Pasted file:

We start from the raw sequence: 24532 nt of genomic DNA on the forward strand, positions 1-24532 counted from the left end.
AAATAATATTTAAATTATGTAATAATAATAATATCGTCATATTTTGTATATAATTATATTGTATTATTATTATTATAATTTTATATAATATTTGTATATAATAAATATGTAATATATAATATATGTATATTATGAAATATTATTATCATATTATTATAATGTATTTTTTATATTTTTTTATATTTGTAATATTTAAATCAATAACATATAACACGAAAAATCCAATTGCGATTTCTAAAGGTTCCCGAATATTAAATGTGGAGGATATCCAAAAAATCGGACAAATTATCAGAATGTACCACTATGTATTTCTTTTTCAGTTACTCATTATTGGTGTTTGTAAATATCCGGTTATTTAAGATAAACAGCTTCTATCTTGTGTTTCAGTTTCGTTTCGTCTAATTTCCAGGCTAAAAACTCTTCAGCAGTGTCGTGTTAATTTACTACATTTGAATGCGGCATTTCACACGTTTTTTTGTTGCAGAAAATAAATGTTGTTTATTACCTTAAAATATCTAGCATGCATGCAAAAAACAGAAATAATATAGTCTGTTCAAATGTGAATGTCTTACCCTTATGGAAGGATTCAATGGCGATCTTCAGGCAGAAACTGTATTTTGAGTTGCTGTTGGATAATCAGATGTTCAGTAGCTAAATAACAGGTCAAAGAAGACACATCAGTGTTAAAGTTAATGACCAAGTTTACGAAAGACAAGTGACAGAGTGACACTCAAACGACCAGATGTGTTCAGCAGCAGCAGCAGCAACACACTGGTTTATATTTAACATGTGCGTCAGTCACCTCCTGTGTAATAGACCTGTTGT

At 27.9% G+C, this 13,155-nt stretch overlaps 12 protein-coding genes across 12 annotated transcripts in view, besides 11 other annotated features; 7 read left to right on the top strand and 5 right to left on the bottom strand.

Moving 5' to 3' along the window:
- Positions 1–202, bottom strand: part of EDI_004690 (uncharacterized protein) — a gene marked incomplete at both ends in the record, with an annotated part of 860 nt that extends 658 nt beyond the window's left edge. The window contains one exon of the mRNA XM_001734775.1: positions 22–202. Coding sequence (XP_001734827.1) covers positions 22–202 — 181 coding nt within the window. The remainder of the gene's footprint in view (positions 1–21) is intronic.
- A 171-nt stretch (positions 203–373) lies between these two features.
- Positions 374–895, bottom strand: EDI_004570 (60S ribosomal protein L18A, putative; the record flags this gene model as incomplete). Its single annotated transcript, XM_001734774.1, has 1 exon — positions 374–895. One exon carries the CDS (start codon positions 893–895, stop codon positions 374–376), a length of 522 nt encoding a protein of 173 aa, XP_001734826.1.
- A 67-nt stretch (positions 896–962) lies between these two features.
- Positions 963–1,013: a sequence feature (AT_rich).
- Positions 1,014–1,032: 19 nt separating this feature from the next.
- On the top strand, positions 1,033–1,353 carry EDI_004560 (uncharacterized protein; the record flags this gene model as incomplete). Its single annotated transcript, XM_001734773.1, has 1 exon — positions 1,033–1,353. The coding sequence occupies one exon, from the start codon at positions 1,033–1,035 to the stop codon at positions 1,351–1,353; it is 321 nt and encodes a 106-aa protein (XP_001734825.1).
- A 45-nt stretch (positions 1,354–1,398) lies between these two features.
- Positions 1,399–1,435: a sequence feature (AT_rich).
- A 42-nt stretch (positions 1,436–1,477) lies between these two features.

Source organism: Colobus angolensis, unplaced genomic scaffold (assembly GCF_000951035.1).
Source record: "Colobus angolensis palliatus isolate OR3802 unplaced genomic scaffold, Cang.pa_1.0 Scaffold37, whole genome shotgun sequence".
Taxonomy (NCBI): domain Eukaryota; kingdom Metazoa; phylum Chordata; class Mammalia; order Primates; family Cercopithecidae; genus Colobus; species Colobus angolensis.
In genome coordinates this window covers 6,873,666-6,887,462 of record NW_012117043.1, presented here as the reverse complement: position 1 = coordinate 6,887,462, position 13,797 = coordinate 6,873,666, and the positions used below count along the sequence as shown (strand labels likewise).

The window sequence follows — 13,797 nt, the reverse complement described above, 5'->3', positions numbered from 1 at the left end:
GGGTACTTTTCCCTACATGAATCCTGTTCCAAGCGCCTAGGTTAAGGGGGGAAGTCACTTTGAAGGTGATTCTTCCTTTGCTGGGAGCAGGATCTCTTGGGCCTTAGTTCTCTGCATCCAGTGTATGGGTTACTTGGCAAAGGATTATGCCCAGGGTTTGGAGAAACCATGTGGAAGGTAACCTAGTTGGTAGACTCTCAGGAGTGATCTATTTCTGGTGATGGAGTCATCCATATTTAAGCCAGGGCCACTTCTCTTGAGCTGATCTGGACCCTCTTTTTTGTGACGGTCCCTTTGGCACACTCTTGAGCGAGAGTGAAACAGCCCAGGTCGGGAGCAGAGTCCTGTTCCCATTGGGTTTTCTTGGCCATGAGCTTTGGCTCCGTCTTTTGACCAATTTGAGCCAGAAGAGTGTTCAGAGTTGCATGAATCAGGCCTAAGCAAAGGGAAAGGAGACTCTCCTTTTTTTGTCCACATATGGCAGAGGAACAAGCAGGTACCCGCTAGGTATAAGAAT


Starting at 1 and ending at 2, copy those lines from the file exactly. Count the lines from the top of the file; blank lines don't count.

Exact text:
We start from the raw sequence: 24532 nt of genomic DNA on the forward strand, positions 1-24532 counted from the left end.
AAATAATATTTAAATTATGTAATAATAATAATATCGTCATATTTTGTATATAATTATATTGTATTATTATTATTATAATTTTATATAATATTTGTATATAATAAATATGTAATATATAATATATGTATATTATGAAATATTATTATCATATTATTATAATGTATTTTTTATATTTTTTTATATTTGTAATATTTAAATCAATAACATATAACACGAAAAATCCAATTGCGATTTCTAAAGGTTCCCGAATATTAAATGTGGAGGATATCCAAAAAATCGGACAAATTATCAGAATGTACCACTATGTATTTCTTTTTCAGTTACTCATTATTGGTGTTTGTAAATATCCGGTTATTTAAGATAAACAGCTTCTATCTTGTGTTTCAGTTTCGTTTCGTCTAATTTCCAGGCTAAAAACTCTTCAGCAGTGTCGTGTTAATTTACTACATTTGAATGCGGCATTTCACACGTTTTTTTGTTGCAGAAAATAAATGTTGTTTATTACCTTAAAATATCTAGCATGCATGCAAAAAACAGAAATAATATAGTCTGTTCAAATGTGAATGTCTTACCCTTATGGAAGGATTCAATGGCGATCTTCAGGCAGAAACTGTATTTTGAGTTGCTGTTGGATAATCAGATGTTCAGTAGCTAAATAACAGGTCAAAGAAGACACATCAGTGTTAAAGTTAATGACCAAGTTTACGAAAGACAAGTGACAGAGTGACACTCAAACGACCAGATGTGTTCAGCAGCAGCAGCAGCAACACACTGGTTTATATTTAACATGTGCGTCAGTCACCTCCTGTGTAATAGACCTGTTGT